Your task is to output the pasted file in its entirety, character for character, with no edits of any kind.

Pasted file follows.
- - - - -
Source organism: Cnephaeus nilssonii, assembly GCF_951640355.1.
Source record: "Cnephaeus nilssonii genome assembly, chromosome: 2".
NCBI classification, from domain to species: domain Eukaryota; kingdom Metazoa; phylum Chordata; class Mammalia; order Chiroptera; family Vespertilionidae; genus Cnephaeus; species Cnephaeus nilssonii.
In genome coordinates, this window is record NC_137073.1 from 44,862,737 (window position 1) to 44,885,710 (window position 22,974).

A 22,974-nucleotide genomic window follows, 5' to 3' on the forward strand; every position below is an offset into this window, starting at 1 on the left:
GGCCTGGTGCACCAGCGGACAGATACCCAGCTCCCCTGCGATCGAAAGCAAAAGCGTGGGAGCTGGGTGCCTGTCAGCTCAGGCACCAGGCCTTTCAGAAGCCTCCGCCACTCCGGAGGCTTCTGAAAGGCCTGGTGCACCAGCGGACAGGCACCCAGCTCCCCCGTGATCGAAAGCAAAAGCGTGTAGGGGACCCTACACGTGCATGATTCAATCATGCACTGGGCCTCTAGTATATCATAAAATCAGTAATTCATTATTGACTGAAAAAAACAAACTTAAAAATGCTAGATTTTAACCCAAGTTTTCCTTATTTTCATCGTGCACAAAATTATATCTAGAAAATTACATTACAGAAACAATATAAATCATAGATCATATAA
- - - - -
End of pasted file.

Source organism: Cnephaeus nilssonii, assembly GCF_951640355.1.
Source record: "Cnephaeus nilssonii genome assembly, chromosome: 2".
NCBI classification, from domain to species: domain Eukaryota; kingdom Metazoa; phylum Chordata; class Mammalia; order Chiroptera; family Vespertilionidae; genus Cnephaeus; species Cnephaeus nilssonii.
In genome coordinates, this window is record NC_137073.1 from 44,862,737 (window position 1) to 44,885,710 (window position 22,974).

A 22,974-nucleotide genomic window follows, 5' to 3' on the forward strand; every position below is an offset into this window, starting at 1 on the left:
GGCCTGGTGCACCAGCGGACAGATACCCAGCTCCCCTGCGATCGAAAGCAAAAGCGTGGGAGCTGGGTGCCTGTCAGCTCAGGCACCAGGCCTTTCAGAAGCCTCCGCCACTCCGGAGGCTTCTGAAAGGCCTGGTGCACCAGCGGACAGGCACCCAGCTCCCCCGTGATCGAAAGCAAAAGCGTGTAGGGGACCCTACACGTGCATGATTCAATCATGCACTGGGCCTCTAGTATATCATAAAATCAGTAATTCATTATTGACTGAAAAAAACAAACTTAAAAATGCTAGATTTTAACCCAAGTTTTCCTTATTTTCATCGTGCACAAAATTATATCTAGAAAATTACATTACAGAAACAATATAAATCATAGATCATATAA